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60 Days In has no reason to exist other than to replace Beyond Scared Straight with a similar concept that doesn’t rely on the psychological abuse of children. Of course, no one can just come out and say that, so the first episode of 60 Days In is devoted to introducing the prison, the warden, and the seven participants, then belaboring their motivations for participating in the show. Sheriff Jamey Noel heads up Jeffersonville, Indiana’s Cook County Jail, a facility he says has been plagued by abuse, graft, and drug use that he and his staff are powerless to stop. Noel supposedly “hand picked” the participants himself—though I can’t imagine he was flooded with applications—in the hopes of getting an unbiased, outsider view of what’s going on in his prison so he can better keep an eye on the inmates.

To that end, the producers install a state-of-the-art camera system, including cameras placed inside actual cells, to document the participants as they go undercover to suss out wrongdoing. Shouldn’t the intrusive surveillance system, with its round-the-clock monitoring, be enough to expose and curtail the behaviors Noel is concerned about? Yes, probably, but the system is only there in the first place because the producers needed lots of coverage, so I suppose the Cook County Jail is theoretically better off after subjecting itself to this program.

But while Noel’s aim is to flush the drugs out of his prison, the participants have motivations of their own, which is where 60 Days In really trips over itself trying to justify its own existence. Some of the participants have relatable, or at least reasonable goals. Maryum is a social worker who specializes in preventing gang violence and wants a closer look at life on the inside. A few more of the innocent prisoners cite professional curiosity as their motivation: Zac, a former marine, has dreams of becoming a DEA agent; Tami currently serves as a police officer; and Jeff, a long-time security guard, wants to take steps toward becoming a correctional officer. Then there’s Isaiah, a 19-year-old kid from Philadelphia who wants to experience prison life to better understand the plight of his incarcerated brother.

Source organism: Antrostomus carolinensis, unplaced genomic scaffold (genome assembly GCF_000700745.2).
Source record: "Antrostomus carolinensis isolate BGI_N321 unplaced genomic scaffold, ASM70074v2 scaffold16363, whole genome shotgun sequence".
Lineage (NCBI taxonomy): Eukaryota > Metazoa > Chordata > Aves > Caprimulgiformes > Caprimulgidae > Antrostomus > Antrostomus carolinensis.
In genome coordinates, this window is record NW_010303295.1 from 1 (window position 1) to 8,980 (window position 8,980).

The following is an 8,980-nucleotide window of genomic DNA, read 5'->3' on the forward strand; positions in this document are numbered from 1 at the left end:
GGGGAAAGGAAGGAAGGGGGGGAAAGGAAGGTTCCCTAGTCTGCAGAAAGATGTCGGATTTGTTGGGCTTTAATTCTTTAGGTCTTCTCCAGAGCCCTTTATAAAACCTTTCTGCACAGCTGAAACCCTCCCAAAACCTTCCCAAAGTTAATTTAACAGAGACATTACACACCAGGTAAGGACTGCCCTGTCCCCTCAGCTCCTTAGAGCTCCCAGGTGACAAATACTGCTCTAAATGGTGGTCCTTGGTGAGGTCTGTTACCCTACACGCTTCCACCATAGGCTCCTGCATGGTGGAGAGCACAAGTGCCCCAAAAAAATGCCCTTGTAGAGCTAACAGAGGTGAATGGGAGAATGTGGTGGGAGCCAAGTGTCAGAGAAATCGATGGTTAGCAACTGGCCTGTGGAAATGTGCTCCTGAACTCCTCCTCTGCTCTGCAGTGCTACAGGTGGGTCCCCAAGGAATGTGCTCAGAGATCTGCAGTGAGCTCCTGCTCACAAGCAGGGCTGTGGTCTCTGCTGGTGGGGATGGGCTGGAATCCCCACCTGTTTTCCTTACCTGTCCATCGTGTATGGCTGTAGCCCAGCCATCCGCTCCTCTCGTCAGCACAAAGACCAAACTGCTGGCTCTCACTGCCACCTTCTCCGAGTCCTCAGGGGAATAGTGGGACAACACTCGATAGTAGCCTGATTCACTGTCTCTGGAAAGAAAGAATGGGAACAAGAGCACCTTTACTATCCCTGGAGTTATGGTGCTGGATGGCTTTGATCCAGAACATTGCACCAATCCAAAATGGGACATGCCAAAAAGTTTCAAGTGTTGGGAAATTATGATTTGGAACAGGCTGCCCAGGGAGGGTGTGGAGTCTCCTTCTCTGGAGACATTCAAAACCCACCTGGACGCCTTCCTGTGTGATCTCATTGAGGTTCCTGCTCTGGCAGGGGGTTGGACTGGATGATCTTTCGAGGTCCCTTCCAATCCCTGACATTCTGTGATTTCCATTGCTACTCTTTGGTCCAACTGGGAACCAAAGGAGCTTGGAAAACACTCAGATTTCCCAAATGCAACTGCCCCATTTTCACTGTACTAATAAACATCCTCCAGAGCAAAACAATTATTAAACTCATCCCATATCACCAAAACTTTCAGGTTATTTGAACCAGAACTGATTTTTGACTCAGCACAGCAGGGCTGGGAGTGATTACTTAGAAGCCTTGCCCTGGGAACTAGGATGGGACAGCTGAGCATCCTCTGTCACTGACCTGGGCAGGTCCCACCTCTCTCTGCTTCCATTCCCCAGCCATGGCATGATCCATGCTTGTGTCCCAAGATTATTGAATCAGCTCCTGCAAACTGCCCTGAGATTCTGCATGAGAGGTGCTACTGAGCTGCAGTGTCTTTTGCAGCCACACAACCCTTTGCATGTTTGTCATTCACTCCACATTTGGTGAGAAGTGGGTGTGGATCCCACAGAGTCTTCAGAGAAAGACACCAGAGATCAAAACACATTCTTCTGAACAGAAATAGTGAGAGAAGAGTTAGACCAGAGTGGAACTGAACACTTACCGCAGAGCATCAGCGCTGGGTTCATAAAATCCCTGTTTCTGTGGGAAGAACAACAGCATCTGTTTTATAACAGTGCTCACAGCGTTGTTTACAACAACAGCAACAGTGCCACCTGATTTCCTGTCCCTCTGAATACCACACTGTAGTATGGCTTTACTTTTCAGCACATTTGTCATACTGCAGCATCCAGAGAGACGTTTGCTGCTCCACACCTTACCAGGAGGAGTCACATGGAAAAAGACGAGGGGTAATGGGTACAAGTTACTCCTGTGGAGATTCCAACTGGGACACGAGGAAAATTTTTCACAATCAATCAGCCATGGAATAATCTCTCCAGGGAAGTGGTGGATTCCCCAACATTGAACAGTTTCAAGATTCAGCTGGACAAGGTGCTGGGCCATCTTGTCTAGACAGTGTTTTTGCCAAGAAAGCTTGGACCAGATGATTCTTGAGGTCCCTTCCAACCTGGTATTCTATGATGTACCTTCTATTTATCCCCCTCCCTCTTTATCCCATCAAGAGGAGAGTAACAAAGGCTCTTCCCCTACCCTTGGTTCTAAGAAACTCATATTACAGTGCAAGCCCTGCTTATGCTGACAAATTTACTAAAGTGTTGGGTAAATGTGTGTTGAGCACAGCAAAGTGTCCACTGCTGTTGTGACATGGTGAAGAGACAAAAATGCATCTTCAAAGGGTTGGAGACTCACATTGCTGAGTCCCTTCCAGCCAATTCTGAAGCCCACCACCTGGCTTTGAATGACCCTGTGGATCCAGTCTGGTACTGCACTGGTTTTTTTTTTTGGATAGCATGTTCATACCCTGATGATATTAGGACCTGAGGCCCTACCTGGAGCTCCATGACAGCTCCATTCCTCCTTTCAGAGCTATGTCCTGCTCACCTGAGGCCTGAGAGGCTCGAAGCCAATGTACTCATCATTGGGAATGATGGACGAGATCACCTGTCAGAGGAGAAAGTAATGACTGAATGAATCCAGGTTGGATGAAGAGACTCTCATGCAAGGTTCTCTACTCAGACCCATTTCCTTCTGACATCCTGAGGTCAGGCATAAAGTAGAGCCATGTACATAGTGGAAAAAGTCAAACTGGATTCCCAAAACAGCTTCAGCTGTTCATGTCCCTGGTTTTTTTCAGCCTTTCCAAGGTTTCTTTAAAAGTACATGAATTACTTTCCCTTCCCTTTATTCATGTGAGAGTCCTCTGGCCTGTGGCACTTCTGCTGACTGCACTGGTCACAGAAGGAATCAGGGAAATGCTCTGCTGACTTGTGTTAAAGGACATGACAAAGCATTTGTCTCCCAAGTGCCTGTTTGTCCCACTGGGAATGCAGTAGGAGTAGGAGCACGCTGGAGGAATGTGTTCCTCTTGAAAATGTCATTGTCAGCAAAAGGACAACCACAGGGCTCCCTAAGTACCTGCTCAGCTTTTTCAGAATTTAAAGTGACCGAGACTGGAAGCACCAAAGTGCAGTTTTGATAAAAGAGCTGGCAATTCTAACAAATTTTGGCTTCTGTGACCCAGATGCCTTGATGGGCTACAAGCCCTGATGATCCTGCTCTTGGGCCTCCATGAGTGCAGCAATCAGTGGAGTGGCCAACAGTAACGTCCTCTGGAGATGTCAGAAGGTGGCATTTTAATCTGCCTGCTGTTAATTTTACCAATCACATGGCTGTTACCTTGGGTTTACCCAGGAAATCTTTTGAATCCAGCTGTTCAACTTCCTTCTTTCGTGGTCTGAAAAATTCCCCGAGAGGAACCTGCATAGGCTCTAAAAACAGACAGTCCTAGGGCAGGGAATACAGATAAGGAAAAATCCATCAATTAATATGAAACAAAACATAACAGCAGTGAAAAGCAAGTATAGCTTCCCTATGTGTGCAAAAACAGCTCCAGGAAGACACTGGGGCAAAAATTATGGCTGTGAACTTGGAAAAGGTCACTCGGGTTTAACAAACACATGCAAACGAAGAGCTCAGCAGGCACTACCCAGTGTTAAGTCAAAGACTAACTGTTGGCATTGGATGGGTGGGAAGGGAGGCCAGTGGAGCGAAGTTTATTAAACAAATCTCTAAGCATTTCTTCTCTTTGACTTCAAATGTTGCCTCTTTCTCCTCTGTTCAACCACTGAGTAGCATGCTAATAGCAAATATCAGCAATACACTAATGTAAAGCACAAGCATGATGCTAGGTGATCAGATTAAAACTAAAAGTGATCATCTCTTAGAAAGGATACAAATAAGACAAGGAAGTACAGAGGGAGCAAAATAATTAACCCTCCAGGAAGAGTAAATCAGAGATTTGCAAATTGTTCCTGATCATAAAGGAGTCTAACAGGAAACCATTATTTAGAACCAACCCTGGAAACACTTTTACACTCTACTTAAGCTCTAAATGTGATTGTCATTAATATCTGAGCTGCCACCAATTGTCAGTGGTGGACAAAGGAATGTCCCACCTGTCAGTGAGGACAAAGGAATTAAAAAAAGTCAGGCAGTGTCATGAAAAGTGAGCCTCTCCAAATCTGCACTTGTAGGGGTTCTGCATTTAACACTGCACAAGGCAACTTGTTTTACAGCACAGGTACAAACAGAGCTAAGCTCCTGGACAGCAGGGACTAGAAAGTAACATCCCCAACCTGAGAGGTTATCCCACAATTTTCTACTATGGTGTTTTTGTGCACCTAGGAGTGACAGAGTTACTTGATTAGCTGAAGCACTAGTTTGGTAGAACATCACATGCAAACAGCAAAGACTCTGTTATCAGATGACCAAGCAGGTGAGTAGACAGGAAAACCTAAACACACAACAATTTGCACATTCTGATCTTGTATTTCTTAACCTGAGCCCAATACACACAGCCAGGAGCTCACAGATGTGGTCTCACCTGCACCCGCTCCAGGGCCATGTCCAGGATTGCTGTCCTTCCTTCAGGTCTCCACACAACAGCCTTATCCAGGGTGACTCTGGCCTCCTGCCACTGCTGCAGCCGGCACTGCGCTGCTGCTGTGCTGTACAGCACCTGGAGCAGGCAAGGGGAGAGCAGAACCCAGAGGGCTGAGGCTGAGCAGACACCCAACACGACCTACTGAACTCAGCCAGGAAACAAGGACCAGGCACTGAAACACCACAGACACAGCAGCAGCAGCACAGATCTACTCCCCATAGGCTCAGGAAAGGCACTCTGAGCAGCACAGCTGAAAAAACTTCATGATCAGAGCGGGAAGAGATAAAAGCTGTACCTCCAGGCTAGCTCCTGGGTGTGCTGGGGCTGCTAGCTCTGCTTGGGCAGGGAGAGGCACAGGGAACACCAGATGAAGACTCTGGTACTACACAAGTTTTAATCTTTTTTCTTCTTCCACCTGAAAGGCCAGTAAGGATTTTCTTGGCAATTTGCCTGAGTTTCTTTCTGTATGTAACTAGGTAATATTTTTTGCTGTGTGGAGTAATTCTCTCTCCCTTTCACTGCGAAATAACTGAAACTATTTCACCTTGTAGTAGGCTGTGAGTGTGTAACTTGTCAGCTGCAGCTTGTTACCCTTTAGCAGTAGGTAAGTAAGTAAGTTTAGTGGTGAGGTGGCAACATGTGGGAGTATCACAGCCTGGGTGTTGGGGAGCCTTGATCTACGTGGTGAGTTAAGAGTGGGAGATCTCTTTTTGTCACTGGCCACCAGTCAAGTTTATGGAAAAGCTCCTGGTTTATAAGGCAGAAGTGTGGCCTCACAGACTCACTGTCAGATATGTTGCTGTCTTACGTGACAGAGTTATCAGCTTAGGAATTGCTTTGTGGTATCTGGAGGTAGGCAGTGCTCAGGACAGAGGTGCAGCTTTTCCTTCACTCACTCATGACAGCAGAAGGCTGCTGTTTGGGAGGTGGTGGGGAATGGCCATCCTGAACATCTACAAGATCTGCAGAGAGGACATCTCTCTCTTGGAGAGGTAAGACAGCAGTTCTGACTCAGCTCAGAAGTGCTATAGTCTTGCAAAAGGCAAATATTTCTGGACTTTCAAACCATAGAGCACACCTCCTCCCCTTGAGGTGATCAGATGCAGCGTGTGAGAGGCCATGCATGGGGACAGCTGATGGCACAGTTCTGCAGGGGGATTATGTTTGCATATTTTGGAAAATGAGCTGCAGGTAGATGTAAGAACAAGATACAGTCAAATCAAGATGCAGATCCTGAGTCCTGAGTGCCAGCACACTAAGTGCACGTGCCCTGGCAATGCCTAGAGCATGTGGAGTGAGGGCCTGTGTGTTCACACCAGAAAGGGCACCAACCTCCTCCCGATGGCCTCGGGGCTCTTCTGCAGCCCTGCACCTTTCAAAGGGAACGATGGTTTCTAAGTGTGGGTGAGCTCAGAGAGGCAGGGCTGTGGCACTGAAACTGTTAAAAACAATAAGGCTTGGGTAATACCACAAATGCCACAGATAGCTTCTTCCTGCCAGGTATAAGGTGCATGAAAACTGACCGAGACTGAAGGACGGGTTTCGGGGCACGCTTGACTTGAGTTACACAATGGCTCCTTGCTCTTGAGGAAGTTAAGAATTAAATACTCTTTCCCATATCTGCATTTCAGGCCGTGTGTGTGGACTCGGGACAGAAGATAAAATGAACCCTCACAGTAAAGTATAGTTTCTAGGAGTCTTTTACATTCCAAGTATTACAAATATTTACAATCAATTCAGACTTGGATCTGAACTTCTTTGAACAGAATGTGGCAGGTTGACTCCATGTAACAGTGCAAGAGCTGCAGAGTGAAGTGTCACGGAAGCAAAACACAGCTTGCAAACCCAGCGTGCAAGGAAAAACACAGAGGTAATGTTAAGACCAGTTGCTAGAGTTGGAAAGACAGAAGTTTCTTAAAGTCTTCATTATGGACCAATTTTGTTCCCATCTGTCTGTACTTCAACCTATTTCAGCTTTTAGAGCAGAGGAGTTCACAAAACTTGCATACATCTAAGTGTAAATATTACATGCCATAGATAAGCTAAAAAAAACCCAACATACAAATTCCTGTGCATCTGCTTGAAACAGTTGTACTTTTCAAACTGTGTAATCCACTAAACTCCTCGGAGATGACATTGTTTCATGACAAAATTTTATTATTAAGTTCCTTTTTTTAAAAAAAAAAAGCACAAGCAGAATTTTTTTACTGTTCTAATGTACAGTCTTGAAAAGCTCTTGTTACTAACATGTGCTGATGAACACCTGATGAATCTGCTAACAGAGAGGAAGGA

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Because 60 Days In is a spiritual successor to Beyond Scared Straight, there has to be a couple of participants who are motivated by sheer hubris. Barbra, a mousy stay-at-home mom, is convinced that prisoners have it too easy and wants to see it for herself. Robert, a teacher, shares Barbra’s view that the resort-like environment of American prisons encourages criminality, but says in the same breath that he wants to experience prison so he can impart to his students the potential consequences of their bad behavior. These are the people Sheriff Noel, in his infinite wisdom, “hand picked” to go undercover. Most of them are wholly unprepared to be put into the environment at all, let alone able to acclimate quickly enough to start sussing out drug activity within a span of two months. And why exactly are there no paid professionals able to go undercover inside a prison? I’d almost have more respect for 60 Days In if the producers embraced how disgusting and pointless it is rather than trying to pretend this unprecedented experiment is doing anybody any good.

Then again, even the most bloodthirsty reality television viewers would be turned off by 60 Days In if not for its patina of benevolence. It’s so exploitative and distasteful, it makes Lockup look like The Farm: Angola, USA. First, there’s the implication that everyone in the Cook County Jail is guilty of the crime of which they were convicted, and that their time in prison has been purely punitive and has done nothing to rehabilitate their behavior. The premise of the show relies on our worst fears about the incarcerated and the dangers they pose to “innocent people,” ignoring the fact that a few are no doubt innocent themselves, and many others are in jail for non-violent offenses. 60 Days In is edited to suggest the participants are under constant threat of physical harm, which they don’t “deserve” because they haven’t been convicted of a crime. Every act break suggests one of the participants is going to be mauled to death by their fellow inmates, and all you have to do to see it is sit through a few commercials.